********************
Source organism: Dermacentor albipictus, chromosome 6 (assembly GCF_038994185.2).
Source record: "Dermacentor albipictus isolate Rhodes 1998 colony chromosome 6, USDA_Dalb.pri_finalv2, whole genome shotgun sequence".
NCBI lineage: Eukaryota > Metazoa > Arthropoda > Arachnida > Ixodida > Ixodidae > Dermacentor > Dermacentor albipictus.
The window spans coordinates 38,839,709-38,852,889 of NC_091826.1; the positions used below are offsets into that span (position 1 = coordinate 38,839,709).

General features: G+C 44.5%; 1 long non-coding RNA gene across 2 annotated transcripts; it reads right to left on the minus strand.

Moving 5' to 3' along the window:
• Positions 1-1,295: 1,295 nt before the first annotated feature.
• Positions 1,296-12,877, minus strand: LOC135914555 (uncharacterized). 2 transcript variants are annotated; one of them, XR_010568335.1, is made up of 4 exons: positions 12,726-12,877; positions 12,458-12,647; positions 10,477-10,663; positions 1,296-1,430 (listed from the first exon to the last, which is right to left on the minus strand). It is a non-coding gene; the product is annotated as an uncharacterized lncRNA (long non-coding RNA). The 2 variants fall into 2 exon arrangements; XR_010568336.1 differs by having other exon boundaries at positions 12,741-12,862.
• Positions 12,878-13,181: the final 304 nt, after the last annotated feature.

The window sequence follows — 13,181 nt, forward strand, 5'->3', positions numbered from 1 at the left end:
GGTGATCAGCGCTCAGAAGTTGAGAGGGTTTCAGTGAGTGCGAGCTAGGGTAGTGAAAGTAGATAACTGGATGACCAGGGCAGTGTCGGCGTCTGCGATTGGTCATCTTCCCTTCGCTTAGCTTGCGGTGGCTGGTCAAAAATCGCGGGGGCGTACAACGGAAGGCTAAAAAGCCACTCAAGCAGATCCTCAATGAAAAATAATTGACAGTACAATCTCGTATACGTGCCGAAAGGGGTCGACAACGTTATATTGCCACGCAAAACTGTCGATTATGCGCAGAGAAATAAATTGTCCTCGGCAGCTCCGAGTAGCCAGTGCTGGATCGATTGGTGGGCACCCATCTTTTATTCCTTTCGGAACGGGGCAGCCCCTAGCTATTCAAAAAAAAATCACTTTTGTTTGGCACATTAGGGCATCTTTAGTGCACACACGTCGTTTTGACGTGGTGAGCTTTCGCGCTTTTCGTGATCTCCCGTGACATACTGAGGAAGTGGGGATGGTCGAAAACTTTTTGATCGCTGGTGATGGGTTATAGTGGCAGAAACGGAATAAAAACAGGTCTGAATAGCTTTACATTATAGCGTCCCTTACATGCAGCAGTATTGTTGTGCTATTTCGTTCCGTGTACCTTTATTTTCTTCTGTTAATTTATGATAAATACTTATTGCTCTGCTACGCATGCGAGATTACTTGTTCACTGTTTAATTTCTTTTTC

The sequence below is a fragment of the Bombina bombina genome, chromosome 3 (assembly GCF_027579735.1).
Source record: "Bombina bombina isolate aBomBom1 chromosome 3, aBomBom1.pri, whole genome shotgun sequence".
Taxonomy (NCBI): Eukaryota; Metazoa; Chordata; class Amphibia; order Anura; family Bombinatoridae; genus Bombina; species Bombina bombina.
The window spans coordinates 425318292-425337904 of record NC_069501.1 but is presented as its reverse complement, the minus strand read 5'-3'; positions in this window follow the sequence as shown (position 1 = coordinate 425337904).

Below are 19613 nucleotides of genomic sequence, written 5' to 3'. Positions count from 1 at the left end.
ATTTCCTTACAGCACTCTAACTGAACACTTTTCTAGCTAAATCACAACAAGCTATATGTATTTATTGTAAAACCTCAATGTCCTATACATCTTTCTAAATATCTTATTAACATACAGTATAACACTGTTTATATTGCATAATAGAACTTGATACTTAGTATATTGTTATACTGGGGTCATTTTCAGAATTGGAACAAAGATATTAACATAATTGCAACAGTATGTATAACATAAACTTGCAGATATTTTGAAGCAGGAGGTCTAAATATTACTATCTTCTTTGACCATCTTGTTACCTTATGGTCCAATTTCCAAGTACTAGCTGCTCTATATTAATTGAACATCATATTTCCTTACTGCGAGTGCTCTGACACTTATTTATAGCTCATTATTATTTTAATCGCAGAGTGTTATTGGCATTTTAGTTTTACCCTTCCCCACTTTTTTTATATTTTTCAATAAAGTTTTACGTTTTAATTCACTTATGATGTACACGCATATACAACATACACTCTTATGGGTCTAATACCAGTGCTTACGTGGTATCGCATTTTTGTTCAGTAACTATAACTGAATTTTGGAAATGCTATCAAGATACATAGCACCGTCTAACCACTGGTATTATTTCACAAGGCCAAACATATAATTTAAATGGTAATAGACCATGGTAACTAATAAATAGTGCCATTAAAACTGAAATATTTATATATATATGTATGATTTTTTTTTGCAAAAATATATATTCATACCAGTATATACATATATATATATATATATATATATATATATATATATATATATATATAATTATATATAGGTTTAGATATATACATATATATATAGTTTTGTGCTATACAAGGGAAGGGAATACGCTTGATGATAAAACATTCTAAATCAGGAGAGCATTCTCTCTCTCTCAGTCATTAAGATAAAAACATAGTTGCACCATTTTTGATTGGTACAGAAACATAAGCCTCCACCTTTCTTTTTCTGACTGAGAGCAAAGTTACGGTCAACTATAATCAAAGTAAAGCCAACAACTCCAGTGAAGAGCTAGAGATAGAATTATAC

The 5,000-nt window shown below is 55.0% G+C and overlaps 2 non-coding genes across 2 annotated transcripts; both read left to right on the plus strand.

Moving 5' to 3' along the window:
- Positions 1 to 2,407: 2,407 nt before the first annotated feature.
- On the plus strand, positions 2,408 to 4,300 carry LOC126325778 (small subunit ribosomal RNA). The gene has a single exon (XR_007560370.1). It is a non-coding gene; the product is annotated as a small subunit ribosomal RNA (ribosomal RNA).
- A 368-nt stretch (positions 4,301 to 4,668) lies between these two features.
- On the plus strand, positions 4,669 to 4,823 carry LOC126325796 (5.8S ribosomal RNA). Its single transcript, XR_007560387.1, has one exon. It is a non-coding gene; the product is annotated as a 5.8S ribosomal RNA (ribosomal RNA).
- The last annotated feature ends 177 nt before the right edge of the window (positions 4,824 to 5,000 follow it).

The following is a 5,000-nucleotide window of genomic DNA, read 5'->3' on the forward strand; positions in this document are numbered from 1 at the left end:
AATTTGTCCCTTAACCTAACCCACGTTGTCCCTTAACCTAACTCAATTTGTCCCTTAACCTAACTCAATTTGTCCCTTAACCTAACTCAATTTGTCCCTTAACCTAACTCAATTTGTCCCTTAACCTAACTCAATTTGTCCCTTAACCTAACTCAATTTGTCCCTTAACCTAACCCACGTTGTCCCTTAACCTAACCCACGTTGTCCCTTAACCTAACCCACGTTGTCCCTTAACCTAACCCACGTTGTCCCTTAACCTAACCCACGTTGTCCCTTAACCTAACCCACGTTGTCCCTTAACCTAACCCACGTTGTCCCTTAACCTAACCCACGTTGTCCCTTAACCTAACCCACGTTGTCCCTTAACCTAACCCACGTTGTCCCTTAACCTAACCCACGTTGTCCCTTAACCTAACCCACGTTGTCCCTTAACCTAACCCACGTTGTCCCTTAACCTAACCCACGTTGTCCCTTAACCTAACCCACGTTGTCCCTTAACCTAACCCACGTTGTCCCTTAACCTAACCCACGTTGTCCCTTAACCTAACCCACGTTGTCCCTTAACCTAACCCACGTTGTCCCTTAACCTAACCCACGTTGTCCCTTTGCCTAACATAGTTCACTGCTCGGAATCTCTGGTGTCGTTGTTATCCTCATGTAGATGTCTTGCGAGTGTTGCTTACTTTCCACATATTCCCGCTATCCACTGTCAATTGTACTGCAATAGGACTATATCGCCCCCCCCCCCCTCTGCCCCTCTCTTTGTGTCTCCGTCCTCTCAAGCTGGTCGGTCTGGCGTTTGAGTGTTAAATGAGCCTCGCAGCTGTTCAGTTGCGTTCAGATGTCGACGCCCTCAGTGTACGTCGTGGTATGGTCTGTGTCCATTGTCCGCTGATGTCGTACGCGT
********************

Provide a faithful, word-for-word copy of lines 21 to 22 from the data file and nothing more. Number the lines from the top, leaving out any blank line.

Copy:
- On the plus strand, positions 2,408 to 4,300 carry LOC126325778 (small subunit ribosomal RNA). The gene has a single exon (XR_007560370.1). It is a non-coding gene; the product is annotated as a small subunit ribosomal RNA (ribosomal RNA).
- A 368-nt stretch (positions 4,301 to 4,668) lies between these two features.